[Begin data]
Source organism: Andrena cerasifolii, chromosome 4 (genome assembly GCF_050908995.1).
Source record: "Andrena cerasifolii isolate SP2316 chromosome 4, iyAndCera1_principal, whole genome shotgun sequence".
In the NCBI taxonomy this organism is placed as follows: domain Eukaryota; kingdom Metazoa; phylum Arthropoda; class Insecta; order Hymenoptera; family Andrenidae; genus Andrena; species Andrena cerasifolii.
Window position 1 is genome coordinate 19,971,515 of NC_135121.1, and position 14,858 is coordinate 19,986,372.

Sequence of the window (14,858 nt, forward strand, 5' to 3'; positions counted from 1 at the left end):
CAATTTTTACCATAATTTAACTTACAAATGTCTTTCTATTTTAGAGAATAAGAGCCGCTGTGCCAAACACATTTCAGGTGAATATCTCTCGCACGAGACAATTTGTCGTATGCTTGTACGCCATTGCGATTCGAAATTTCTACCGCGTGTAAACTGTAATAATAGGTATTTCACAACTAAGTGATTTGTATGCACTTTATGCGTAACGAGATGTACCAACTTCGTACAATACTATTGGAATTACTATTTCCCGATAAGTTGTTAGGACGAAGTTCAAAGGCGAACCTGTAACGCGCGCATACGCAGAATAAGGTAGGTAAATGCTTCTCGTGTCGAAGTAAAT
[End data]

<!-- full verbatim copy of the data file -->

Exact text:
Source organism: Andrena cerasifolii, chromosome 4 (genome assembly GCF_050908995.1).
Source record: "Andrena cerasifolii isolate SP2316 chromosome 4, iyAndCera1_principal, whole genome shotgun sequence".
In the NCBI taxonomy this organism is placed as follows: domain Eukaryota; kingdom Metazoa; phylum Arthropoda; class Insecta; order Hymenoptera; family Andrenidae; genus Andrena; species Andrena cerasifolii.
Window position 1 is genome coordinate 19,971,515 of NC_135121.1, and position 14,858 is coordinate 19,986,372.

Sequence of the window (14,858 nt, forward strand, 5' to 3'; positions counted from 1 at the left end):
CAATTTTTACCATAATTTAACTTACAAATGTCTTTCTATTTTAGAGAATAAGAGCCGCTGTGCCAAACACATTTCAGGTGAATATCTCTCGCACGAGACAATTTGTCGTATGCTTGTACGCCATTGCGATTCGAAATTTCTACCGCGTGTAAACTGTAATAATAGGTATTTCACAACTAAGTGATTTGTATGCACTTTATGCGTAACGAGATGTACCAACTTCGTACAATACTATTGGAATTACTATTTCCCGATAAGTTGTTAGGACGAAGTTCAAAGGCGAACCTGTAACGCGCGCATACGCAGAATAAGGTAGGTAAATGCTTCTCGTGTCGAAGTAAAT